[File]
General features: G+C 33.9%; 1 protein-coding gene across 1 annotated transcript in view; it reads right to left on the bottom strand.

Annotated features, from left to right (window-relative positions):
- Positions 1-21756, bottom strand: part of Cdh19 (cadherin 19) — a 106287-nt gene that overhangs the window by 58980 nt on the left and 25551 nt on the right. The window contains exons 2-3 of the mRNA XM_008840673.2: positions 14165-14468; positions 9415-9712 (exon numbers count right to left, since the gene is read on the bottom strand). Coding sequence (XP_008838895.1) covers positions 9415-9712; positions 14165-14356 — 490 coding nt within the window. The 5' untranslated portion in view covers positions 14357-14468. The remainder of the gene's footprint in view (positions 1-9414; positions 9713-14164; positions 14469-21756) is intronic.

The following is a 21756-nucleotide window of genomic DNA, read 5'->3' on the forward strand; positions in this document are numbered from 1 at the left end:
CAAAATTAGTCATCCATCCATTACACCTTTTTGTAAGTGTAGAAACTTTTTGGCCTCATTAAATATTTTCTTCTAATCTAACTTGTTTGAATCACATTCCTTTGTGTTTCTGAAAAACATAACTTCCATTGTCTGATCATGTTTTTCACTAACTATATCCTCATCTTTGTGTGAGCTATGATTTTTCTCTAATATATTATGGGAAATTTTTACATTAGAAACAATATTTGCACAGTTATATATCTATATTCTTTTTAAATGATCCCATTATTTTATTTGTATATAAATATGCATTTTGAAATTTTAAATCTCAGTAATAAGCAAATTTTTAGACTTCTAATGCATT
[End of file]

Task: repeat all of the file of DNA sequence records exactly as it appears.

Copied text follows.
General features: G+C 33.9%; 1 protein-coding gene across 1 annotated transcript in view; it reads right to left on the bottom strand.

Annotated features, from left to right (window-relative positions):
- Positions 1-21756, bottom strand: part of Cdh19 (cadherin 19) — a 106287-nt gene that overhangs the window by 58980 nt on the left and 25551 nt on the right. The window contains exons 2-3 of the mRNA XM_008840673.2: positions 14165-14468; positions 9415-9712 (exon numbers count right to left, since the gene is read on the bottom strand). Coding sequence (XP_008838895.1) covers positions 9415-9712; positions 14165-14356 — 490 coding nt within the window. The 5' untranslated portion in view covers positions 14357-14468. The remainder of the gene's footprint in view (positions 1-9414; positions 9713-14164; positions 14469-21756) is intronic.

The following is a 21756-nucleotide window of genomic DNA, read 5'->3' on the forward strand; positions in this document are numbered from 1 at the left end:
CAAAATTAGTCATCCATCCATTACACCTTTTTGTAAGTGTAGAAACTTTTTGGCCTCATTAAATATTTTCTTCTAATCTAACTTGTTTGAATCACATTCCTTTGTGTTTCTGAAAAACATAACTTCCATTGTCTGATCATGTTTTTCACTAACTATATCCTCATCTTTGTGTGAGCTATGATTTTTCTCTAATATATTATGGGAAATTTTTACATTAGAAACAATATTTGCACAGTTATATATCTATATTCTTTTTAAATGATCCCATTATTTTATTTGTATATAAATATGCATTTTGAAATTTTAAATCTCAGTAATAAGCAAATTTTTAGACTTCTAATGCATT